Loyalty and Disloyalty in Logistics Outsourcing Relationships

Loyalty and Disloyalty in Logistics Outsourcing Relationships

Jari Juga (University of Oulu, Finland) and Jouni Juntunen (University of Oulu, Finland)
DOI: 10.4018/978-1-4666-2008-7.ch024


The goal is to identify factors that lead to continuity as well as changes in logistics outsourcing relationships. This may entail an intention to change the service provider or alter the scope of an outsourcing arrangement. Service performance and facilitating factors, notably good inter-firm relationships, play a key role in predicting outsourcing relationship continuity. By contrast, it is the failure in personal service performance that is the critical factor behind the buyer’s intention to switch the service provider. The buyer’s intention to extend the scope of outsourcing does not show a significant relationship with any of the antecedent factors. The study is based on survey data of 235 industrial companies in Finland. Multivariate methods including factor analysis and regression equations are used to test the relationships between the antecedent factors and the various aspects of loyalty or disloyalty in logistics outsourcing arrangements.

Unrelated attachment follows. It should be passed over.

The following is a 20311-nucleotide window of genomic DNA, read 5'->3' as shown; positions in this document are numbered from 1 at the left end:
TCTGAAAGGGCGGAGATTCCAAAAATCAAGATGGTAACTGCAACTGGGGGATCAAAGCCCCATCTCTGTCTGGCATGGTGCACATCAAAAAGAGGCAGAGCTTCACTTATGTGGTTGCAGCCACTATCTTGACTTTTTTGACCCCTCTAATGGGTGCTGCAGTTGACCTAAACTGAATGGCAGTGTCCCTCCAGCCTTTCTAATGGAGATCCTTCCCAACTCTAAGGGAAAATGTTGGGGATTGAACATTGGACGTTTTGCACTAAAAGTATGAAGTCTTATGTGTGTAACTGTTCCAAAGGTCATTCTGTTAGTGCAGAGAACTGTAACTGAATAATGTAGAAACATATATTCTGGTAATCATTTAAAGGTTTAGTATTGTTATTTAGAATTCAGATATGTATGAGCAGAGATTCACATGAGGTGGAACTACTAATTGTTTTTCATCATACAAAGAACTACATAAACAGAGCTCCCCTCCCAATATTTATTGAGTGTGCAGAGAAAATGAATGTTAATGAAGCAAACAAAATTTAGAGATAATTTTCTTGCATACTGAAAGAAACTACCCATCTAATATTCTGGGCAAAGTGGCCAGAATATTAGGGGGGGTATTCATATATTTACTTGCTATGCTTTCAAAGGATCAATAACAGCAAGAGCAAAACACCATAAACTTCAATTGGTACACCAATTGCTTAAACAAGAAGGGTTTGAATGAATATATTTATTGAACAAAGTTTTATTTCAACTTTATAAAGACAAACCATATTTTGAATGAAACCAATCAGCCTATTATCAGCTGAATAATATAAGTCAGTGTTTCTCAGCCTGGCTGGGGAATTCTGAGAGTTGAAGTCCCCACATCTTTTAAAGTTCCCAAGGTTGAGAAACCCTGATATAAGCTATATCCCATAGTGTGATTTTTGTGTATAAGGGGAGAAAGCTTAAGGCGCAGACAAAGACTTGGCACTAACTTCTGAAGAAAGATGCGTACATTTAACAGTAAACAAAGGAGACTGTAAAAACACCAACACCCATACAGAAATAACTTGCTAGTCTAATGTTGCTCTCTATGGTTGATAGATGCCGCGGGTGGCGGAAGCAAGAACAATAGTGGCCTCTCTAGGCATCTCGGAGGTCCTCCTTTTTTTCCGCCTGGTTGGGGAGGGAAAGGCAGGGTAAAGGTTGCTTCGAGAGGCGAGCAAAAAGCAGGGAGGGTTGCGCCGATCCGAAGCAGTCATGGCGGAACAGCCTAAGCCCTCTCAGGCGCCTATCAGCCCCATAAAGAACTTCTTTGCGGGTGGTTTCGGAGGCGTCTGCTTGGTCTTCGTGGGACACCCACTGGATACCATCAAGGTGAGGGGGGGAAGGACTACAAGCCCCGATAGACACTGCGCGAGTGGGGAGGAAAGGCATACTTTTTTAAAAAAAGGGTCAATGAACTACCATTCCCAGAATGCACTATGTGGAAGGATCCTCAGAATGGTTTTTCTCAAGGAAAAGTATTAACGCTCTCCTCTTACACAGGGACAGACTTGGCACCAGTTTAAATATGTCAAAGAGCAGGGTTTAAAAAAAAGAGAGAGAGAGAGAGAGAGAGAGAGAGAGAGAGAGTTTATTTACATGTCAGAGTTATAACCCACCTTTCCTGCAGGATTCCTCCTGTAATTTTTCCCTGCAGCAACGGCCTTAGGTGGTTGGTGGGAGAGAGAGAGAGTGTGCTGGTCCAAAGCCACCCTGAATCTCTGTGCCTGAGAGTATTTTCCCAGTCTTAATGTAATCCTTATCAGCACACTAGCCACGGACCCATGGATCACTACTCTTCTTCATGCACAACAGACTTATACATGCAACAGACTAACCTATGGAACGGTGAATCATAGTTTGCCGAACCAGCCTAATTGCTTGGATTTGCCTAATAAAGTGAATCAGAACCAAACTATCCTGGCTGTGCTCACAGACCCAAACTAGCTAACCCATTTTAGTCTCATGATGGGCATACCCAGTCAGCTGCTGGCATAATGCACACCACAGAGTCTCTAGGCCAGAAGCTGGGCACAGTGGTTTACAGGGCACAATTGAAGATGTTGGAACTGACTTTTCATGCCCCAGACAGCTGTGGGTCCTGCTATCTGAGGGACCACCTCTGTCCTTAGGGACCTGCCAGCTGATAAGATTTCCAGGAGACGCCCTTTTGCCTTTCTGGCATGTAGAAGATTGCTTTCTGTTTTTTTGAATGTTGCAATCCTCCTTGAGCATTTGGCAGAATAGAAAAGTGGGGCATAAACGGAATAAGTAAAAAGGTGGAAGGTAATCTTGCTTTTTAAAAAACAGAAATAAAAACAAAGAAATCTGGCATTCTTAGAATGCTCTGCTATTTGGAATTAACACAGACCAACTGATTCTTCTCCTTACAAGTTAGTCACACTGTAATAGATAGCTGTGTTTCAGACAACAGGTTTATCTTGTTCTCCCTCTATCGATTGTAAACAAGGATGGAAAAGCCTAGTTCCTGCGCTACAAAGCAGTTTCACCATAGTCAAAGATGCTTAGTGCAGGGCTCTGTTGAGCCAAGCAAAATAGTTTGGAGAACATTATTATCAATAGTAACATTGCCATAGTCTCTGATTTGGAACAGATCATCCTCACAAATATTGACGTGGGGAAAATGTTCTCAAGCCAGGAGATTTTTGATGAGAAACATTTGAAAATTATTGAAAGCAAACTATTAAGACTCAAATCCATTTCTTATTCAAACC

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Theoretical Background

Customer loyalty is a critical, yet elusive concept. It has an attitudinal and behavioural dimension (Dick & Basu, 1994) and involves different stages (Oliver, 1999) or commitment levels from retention to repurchase and referral (Michael, 2007). Loyal customers are less costly to the seller than acquiring new ones and also increase revenues through repeat sales and referrals (e.g. Reichheld et al., 2000). Besides sellers, however, loyalty may also involve advantages for customers through functional benefits such as time savings and convenience as well as social benefits such as good relationships with business partners (e.g. Reynolds & Beatty, 1999).

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